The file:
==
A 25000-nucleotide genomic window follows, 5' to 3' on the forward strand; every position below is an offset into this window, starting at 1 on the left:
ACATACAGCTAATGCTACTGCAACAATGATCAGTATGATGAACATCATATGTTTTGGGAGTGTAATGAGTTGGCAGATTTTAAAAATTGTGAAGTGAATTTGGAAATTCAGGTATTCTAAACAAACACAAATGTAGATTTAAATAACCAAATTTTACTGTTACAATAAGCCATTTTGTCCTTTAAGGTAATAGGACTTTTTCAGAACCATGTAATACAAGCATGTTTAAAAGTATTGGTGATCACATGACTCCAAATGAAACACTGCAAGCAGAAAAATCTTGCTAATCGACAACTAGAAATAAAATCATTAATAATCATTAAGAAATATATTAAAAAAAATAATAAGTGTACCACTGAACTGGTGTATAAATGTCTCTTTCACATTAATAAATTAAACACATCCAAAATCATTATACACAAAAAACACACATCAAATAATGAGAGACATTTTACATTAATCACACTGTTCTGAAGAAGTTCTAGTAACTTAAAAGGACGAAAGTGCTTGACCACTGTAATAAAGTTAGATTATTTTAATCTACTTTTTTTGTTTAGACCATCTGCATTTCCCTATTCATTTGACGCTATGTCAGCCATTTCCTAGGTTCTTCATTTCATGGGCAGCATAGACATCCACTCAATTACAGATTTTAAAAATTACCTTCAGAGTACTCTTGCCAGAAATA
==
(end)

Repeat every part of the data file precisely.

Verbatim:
A 25000-nucleotide genomic window follows, 5' to 3' on the forward strand; every position below is an offset into this window, starting at 1 on the left:
ACATACAGCTAATGCTACTGCAACAATGATCAGTATGATGAACATCATATGTTTTGGGAGTGTAATGAGTTGGCAGATTTTAAAAATTGTGAAGTGAATTTGGAAATTCAGGTATTCTAAACAAACACAAATGTAGATTTAAATAACCAAATTTTACTGTTACAATAAGCCATTTTGTCCTTTAAGGTAATAGGACTTTTTCAGAACCATGTAATACAAGCATGTTTAAAAGTATTGGTGATCACATGACTCCAAATGAAACACTGCAAGCAGAAAAATCTTGCTAATCGACAACTAGAAATAAAATCATTAATAATCATTAAGAAATATATTAAAAAAAATAATAAGTGTACCACTGAACTGGTGTATAAATGTCTCTTTCACATTAATAAATTAAACACATCCAAAATCATTATACACAAAAAACACACATCAAATAATGAGAGACATTTTACATTAATCACACTGTTCTGAAGAAGTTCTAGTAACTTAAAAGGACGAAAGTGCTTGACCACTGTAATAAAGTTAGATTATTTTAATCTACTTTTTTTGTTTAGACCATCTGCATTTCCCTATTCATTTGACGCTATGTCAGCCATTTCCTAGGTTCTTCATTTCATGGGCAGCATAGACATCCACTCAATTACAGATTTTAAAAATTACCTTCAGAGTACTCTTGCCAGAAATA